Welcome to the newest member of our team! SPINw is proud to announce a new member of our team - Brian Baxter, MA Sport Psychology. Brian obtained his Master's in Sport Psych from JFKU in June 2004, and started his consulting practice at that time. Check out this interview with Brian, and get to know him a little better! SPINw: How did you become involved sport psychology? Brian: During college I majored in psychology and after college I started coaching soccer. I guess these two passions combined and led me into this field. As a coach I was really fascinated by the mental side of the game: motivating players to make sure they play up to their potential both as individuals and as a team.Â In 1998, when I was getting my USSF C license, I learned that the field of sport psychology existed at a presentation by Darren Treasure. What he said really resonated with me, and I decided to veer off the coaching track and go more into sport psychology.Â 2 years later I moved across the county and enrolled in the sport psychology program at John F Kennedy University in California. SPINw: Do you still coach soccer? Brian: I stopped coaching competitive soccer about 2 years ago to focus more on my sport psychology consulting. However, I do coach my son's rec league, and I put on my own soccer camps and clinics. SPINw: Tell us about your experiences in sport psychology since getting your master's degree. Brian: One thing that I really like about the field of sport psychology is that there are so many ways to deliver the service. Through individual and team consulting, coaching and parenting education workshops, as [...]
Substance Abuse Re-Visited Surely, we're all familiar with the most recent story in the Michael Phelps saga: alleged marijuana smoking followed by the South Carolina Sheriff's release that charges may be filed against him. SPINW has previously discussed alcohol abuse among NFL professionals (see November 30 '08), but what are the rates and implications of substance abuse among other levels of athletics? Some sport psychology research indicates some troubling trends, particularly among college athletes. For example, research by the College Student Journal demonstrated that college athletes drank earlier in life, drank more overall, binge drank more frequently, and encountered more alcohol-related problems than non-athletes. In regards to marijuana, 27.1% of college athletes reported smoking marijuana, as documented by Central Connecticut. Those that did use marijuana said they did so for social reasons, or to feel good. Why may athletes demonstrate higher use rates than non-athletes? Some reasons may include: -Stress. Athletes, especially at high school and collegiate levels, are under more stress today than ever before, juggling practice, games, recruiting, academics, and leisure. Easily available substances, such as alcohol and marijuana, may serve as a release. -Social pressures. Many institutions, especially college campuses, may have an established culture of drinking partying, which can increase rates of substance use and abuse.
Alcohol use in the NFL High profile alcohol-related incidents involving NFL players seem to be becoming more and more common; just ask Cedric Benson, Odell Thurman, and Adam Jones. But, given the substantial body of negative health and professional effects alcohol abuse poses, why would such high profile professional athletes engage in such behavior? The Center for Science in the Public Interest has proposed one possible source contributing to the problem - the advertising and alcohol policies of the NFL teams themselves. Judge John Burlew recently summarized the problem in a hearing related to linebacker Odell Thurman's alcohol related arrest: "The allegations are that you had a legal substance-alcohol-in your body, a substance which they advertise and get money from, millions of dollars a year from." In summary, the CPSI proposes that the NFL hypocritically punishes its players severely for alcohol related incidents while simultaneously profiting from beer advertising and sales in the stadiums. They propose a complete ban of alcohol related sales and advertising at NFL games. The root of the CPSI's concern is that young sport viewers could possibly view athletics and alcohol as inherently related, and be more likely to develop alcohol problems. But why could alcohol abuse be more common among professional athletes? Is it more common at all among pros than other populations? Some reasons for alcohol abuse among high profile athletes can include: Stress - athletics can impart extreme physical and psychological stress, and alcohol could be used as a form of "escape" Social situations - any new athletes who enter into an established culture of drinking are likely to engage in the same behavior Modeling - young athletes may be more likely to abuse alcohol if it becomes [...]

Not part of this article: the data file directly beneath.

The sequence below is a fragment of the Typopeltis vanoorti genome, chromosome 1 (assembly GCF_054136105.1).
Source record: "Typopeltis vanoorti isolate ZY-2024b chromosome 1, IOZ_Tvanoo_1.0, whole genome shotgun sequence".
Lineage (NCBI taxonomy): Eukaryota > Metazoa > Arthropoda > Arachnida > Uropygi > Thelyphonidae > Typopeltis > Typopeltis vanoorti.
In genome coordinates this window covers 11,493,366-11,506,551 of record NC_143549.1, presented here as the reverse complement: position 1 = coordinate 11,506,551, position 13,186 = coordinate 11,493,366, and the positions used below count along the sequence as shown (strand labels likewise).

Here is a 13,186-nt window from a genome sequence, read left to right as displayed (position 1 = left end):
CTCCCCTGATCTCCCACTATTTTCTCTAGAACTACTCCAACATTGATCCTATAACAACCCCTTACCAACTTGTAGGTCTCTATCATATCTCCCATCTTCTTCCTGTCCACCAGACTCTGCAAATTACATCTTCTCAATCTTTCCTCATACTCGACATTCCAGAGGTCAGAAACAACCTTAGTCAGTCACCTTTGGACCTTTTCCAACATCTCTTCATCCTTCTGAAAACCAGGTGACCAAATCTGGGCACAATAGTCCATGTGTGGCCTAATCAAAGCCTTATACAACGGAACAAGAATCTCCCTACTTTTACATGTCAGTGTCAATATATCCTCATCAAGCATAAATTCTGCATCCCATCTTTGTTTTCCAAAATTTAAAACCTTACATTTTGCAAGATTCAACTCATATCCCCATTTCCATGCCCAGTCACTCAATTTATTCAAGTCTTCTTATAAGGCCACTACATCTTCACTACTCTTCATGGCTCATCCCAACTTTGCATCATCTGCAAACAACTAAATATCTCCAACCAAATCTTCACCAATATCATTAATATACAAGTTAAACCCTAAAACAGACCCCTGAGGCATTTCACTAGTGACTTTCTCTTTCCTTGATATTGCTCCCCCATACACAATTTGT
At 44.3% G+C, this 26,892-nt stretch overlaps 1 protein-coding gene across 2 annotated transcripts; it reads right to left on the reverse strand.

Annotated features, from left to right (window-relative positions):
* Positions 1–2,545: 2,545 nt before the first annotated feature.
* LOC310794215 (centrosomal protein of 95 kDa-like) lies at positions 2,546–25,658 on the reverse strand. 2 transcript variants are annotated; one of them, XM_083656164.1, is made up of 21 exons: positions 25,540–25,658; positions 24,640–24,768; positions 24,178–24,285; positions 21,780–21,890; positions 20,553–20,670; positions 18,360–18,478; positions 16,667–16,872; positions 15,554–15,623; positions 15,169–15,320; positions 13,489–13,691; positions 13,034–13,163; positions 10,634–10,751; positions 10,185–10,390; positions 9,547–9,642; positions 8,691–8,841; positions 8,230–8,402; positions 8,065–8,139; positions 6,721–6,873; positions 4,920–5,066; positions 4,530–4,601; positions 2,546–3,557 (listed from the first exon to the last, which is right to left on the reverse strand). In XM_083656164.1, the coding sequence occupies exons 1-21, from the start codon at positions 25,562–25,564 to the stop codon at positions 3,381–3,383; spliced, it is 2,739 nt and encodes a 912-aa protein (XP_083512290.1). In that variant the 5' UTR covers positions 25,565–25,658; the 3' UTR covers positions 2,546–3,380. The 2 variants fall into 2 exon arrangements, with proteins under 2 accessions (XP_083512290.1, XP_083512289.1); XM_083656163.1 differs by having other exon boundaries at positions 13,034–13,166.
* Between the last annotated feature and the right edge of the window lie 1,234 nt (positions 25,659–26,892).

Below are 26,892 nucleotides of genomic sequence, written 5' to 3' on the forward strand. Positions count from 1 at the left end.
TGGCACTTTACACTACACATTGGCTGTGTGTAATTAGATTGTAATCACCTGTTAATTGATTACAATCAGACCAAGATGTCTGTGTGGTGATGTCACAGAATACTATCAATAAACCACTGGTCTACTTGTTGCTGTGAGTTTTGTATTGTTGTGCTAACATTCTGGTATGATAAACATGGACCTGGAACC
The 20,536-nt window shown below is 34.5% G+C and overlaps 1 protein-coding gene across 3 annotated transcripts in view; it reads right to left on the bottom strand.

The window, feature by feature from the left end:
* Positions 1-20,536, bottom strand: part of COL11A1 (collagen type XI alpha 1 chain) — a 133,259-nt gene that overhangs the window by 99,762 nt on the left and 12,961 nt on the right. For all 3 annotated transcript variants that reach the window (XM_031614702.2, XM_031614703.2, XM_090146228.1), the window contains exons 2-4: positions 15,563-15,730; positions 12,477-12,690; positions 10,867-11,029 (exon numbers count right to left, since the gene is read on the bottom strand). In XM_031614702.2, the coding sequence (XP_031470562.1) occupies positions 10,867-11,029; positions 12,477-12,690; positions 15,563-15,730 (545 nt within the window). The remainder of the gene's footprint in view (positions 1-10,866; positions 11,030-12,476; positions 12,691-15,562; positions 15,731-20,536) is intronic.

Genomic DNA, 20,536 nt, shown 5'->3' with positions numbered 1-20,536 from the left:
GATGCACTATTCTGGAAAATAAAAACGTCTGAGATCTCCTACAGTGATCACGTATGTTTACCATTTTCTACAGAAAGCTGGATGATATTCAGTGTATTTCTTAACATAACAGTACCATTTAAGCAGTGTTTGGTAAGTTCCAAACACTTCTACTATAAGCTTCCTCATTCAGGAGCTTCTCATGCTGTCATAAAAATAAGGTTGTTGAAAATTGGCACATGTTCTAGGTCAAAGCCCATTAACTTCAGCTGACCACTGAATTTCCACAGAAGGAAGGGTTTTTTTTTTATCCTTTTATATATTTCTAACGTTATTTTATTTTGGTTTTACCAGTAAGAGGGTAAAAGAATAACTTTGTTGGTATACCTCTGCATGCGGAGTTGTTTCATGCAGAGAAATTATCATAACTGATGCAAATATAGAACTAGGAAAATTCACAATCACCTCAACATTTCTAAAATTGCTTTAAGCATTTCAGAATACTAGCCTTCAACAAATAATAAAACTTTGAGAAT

Parent behavior in youth sport - nightmare vs. reality Media coverage in recent years would make us think that violence and aggression among parents in youth sports is the norm, not the extreme. A simple google search for violence in youth sports will return hundreds of stories detailing such incidents. Certainly, such violent behavior among parents and family members is out of line and not the normal baseline for spectator behavior. But what does parent behavior and comments actually look like? Athletic Insight, online sport psychology journal, has published a new study detailing the actual content of parent comments during youth athletic events. Their research, reviewing over 2,000 comments by over 100 parents, showed that 52% of observed comments were positive, while 32% were negative and 16% were neutral. Comments which were viewed as negative were those which were scolding, sarcastic, and instructional/correcting in nature.Some examples of these comments include "let's see some hustle out there," "Suck it up," or "throw it to first". The study gives us an outline of the frequency and content of negative comments and behaviors - so what are some positive behaviors parents of young athletes can use? SPINW has compiled a list of positive traits for parents and coaches of young athletes below. -Encourage, but don't force - encourage children to play sports, but don't force them if they really don't want to. -Set limits on participation - base participation of children on their physical and emotional readiness. Doing too much can lead to injury or burnout. -Set goals - help children set realistic goals for performance. -Winning isn't everything - keep your child's focus on having fun and giving their best effort, not winning at all cost. -Let [...]